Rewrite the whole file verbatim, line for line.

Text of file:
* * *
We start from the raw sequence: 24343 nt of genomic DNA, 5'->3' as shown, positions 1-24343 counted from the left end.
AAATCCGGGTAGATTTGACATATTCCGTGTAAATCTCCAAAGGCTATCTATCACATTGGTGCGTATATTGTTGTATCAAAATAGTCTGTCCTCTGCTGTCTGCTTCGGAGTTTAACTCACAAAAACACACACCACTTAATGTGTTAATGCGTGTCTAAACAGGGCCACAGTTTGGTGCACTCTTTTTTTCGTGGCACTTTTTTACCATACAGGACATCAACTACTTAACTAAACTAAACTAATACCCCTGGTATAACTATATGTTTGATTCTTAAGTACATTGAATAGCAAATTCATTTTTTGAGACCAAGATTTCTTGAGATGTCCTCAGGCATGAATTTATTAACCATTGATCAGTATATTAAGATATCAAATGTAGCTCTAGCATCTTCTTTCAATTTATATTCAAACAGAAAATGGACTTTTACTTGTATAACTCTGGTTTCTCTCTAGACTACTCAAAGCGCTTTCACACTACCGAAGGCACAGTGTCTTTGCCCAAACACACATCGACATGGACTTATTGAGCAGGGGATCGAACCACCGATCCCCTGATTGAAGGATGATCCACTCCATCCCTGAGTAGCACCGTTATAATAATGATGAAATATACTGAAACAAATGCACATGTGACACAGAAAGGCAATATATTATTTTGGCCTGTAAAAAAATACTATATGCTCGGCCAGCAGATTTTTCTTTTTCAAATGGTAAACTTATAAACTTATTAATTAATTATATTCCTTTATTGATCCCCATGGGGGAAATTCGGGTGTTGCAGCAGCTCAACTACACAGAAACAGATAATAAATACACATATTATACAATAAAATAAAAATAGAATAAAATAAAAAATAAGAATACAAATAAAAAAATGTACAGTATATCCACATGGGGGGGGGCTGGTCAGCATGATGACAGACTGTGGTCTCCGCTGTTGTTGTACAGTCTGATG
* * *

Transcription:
We start from the raw sequence: 24343 nt of genomic DNA, 5'->3' as shown, positions 1-24343 counted from the left end.
AAATCCGGGTAGATTTGACATATTCCGTGTAAATCTCCAAAGGCTATCTATCACATTGGTGCGTATATTGTTGTATCAAAATAGTCTGTCCTCTGCTGTCTGCTTCGGAGTTTAACTCACAAAAACACACACCACTTAATGTGTTAATGCGTGTCTAAACAGGGCCACAGTTTGGTGCACTCTTTTTTTCGTGGCACTTTTTTACCATACAGGACATCAACTACTTAACTAAACTAAACTAATACCCCTGGTATAACTATATGTTTGATTCTTAAGTACATTGAATAGCAAATTCATTTTTTGAGACCAAGATTTCTTGAGATGTCCTCAGGCATGAATTTATTAACCATTGATCAGTATATTAAGATATCAAATGTAGCTCTAGCATCTTCTTTCAATTTATATTCAAACAGAAAATGGACTTTTACTTGTATAACTCTGGTTTCTCTCTAGACTACTCAAAGCGCTTTCACACTACCGAAGGCACAGTGTCTTTGCCCAAACACACATCGACATGGACTTATTGAGCAGGGGATCGAACCACCGATCCCCTGATTGAAGGATGATCCACTCCATCCCTGAGTAGCACCGTTATAATAATGATGAAATATACTGAAACAAATGCACATGTGACACAGAAAGGCAATATATTATTTTGGCCTGTAAAAAAATACTATATGCTCGGCCAGCAGATTTTTCTTTTTCAAATGGTAAACTTATAAACTTATTAATTAATTATATTCCTTTATTGATCCCCATGGGGGAAATTCGGGTGTTGCAGCAGCTCAACTACACAGAAACAGATAATAAATACACATATTATACAATAAAATAAAAATAGAATAAAATAAAAAATAAGAATACAAATAAAAAAATGTACAGTATATCCACATGGGGGGGGGCTGGTCAGCATGATGACAGACTGTGGTCTCCGCTGTTGTTGTACAGTCTGATG